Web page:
U Energy are installers of Solar Thermal technology, which uses the light from the sun for the hot water in your household, which can be used for baths, showers, dishwashers and any other appliances that go through the storage tank. This however is not in general used for radiators or general heating.
Usually, these systems consist of a solar collector, a boiler, a storage tank a pump and a controller. These are closed loop systems, in which the water that is used for washing etc. doesn't touch the fluid in the solar collector, ensuring it is hygienic. The fluid is silently sent through the system which is then heated by the Solar energy stored up in the solar collectors and then heating coils make the clean water hot. The controller that is installed with it ensures that this is done to maximum efficiency, as this responds to the temperatures of the fluid(s) in order to create maximum efficiency.
In a perfect world, a storage tanks would be twin-coiled; with the upper region being heated from the boiler and the lower coil being heated from the solar collector. In this way, as the hot water rises, the solar collector heats/provides as much as possible, before the boiler tops up the rest of what is needed. This means the solar energy provides as much as possible, even in the colder and darker months.
Unfortunately, the often used 'combination boilers' don't work well with this system, and while problems can be overcome with them, it's often better to completely replace the boiler. This depends on individual cases though, and our experts will go through all options with you when necessary.
The technology behind Solar Thermal Collectors
Contrary to belief, the technology behind solar thermal collectors is vastly different to that of Solar PV designs. There is a meandering copper pipe work in collectors, and this layout maximises the time of the heating fluid within the collector, and ensures that everything is spread evenly around the system. This is covered by Sunselect absorber coating, which is purpose designed to soak up lots of sunlight and convert this into heat. Direct contact with this coating is the main proprietor of the transfer of heat into the copper piping.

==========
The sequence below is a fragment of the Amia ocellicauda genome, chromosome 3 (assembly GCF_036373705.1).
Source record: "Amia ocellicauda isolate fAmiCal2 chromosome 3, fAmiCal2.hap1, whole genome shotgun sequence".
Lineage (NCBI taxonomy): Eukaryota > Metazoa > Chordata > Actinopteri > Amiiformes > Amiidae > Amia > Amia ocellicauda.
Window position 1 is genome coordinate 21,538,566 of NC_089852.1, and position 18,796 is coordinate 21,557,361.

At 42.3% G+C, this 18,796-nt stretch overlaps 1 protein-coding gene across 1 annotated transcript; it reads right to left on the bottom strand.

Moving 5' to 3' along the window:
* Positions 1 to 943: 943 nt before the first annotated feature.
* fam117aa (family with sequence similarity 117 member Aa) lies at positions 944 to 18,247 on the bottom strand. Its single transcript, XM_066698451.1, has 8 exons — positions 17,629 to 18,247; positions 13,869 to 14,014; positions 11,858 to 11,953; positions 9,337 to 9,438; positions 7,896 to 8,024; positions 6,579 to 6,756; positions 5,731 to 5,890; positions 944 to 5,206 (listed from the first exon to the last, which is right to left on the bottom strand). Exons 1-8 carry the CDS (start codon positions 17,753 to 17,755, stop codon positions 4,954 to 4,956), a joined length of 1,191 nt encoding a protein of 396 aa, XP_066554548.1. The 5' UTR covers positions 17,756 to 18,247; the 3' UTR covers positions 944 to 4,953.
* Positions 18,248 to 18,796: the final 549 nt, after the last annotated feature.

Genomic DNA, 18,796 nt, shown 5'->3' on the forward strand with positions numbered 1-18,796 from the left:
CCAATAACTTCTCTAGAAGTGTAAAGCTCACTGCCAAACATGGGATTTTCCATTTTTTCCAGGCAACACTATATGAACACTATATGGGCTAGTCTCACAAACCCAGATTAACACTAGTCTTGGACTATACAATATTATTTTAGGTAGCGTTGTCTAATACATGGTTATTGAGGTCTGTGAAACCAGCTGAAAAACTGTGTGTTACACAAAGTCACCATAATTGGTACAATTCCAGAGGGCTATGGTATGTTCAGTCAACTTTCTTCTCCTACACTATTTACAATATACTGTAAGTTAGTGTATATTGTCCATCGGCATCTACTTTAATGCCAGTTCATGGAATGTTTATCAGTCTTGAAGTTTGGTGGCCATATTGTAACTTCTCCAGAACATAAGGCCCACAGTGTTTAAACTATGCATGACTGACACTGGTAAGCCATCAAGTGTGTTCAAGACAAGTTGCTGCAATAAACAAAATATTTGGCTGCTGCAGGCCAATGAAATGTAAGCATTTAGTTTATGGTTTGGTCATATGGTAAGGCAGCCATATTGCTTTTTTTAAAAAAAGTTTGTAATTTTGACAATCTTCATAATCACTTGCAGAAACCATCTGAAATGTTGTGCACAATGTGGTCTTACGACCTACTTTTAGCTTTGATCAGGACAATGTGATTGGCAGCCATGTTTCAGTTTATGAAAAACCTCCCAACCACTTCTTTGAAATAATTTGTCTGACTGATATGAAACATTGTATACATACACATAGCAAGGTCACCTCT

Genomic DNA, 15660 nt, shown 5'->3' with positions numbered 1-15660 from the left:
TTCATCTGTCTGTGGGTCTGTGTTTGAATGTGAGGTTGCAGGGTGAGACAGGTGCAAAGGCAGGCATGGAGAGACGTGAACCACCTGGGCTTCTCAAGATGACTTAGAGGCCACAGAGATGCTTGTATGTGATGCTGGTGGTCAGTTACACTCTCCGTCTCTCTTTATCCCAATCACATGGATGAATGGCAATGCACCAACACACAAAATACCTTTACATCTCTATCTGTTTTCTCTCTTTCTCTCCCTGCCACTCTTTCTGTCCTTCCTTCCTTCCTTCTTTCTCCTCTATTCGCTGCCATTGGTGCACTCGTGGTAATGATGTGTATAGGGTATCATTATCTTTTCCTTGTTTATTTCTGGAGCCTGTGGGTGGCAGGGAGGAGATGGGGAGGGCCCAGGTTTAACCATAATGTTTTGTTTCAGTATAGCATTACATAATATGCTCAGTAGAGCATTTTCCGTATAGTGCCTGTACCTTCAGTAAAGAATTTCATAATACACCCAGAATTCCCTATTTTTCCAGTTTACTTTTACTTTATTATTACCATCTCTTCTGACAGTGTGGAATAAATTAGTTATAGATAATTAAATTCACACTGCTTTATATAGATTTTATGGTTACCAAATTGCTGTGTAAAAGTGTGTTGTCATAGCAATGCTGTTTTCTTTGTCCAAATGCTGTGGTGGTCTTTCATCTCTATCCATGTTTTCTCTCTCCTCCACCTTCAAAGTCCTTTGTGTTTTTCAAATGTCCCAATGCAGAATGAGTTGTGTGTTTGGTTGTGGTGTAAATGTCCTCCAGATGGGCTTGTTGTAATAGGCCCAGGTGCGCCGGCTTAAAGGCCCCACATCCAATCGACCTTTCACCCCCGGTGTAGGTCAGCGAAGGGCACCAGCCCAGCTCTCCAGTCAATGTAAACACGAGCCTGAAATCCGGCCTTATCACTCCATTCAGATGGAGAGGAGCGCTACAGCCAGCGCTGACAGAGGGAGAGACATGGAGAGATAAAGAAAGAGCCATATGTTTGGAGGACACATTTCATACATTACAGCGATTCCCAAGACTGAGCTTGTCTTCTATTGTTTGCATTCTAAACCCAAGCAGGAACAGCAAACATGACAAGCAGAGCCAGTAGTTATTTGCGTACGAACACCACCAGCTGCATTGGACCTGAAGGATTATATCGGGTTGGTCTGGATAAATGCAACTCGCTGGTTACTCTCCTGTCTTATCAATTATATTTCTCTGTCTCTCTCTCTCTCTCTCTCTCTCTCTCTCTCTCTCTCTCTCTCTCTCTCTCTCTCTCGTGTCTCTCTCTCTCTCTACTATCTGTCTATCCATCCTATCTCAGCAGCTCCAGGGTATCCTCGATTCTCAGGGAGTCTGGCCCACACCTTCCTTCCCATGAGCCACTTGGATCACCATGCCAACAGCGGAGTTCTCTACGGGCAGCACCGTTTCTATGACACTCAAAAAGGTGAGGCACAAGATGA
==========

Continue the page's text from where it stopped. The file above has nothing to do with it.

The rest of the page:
Above this is a layer of low-iron content glass, which has the dual purpose of protecting the coating, and maximising the amount of light that can get through. It also helps keep heat in the generator in general and has what is almost a 'greenhouse' effect. A layer of fibreglass insulation makes sure heat can't easily get out of the panel.
All of this is held together by anodised aluminium, which serves as a lightweight and survives all weather conditions and corrosions, meaning it is perfect for roof mounting.
Is Solar Thermal Worth The Investment?
For the smallest system, which would be perfect for a house of two fairly water conscious people, would price at about £4,000 including installation and parts. A £400 grant is available though from the low carbon building program.
For every household, there is a maximum sensible size for a solar thermal system with regards to what the potential hot water usage of that property could be. A solar thermal system of the right size is expected to save you between 50-70% of your annual water bill, which constitutes roughly a third of your gas bill. Therefore, the solar thermal system could save you 15% of your gas expenses every year.
Properties with sufficient roof space are mostly eligible for solar thermal installations, and while a south facing roof would be perfect, other roofs can also be utilised with little problems for solar thermal energy. A site survey is best to deduce what the best solution is for your property.
Solar PV vs. Solar Thermal
An often asked question is which is a more worthwhile investment; Solar PV or Solar Thermal.
All is very dependent on individual situations and the energy uses of particular households. For the ideal low-carbon, energy efficient home, both would be brought in, but financial and logistical restraints can mean for a lot of people this isn't an option.
With Solar PV technology, even if you're not using the generated energy, it works for you, as any unused electricity gets sold back to the National Grid. In this way, even if out working through the day, this can be a worthwhile investment.
A Solar Thermal installation is more preferable to those who are in during the daytime though, as you can't sell any excess energy back. In the Summer time, dawn will provide enough energy for a shower or bath, but in the Winter this won't be the case, and if out of the house all day, this would be a waste of energy, as by your return in the evening the system will have cooled again.
From a financial perspective therefore, Solar PV is a better investment than Solar Thermal, especially considering the DECC's announcement on Feed-in Tariffs. However, both are very useful and efficient technologies, and have their respective advantages dependent on household.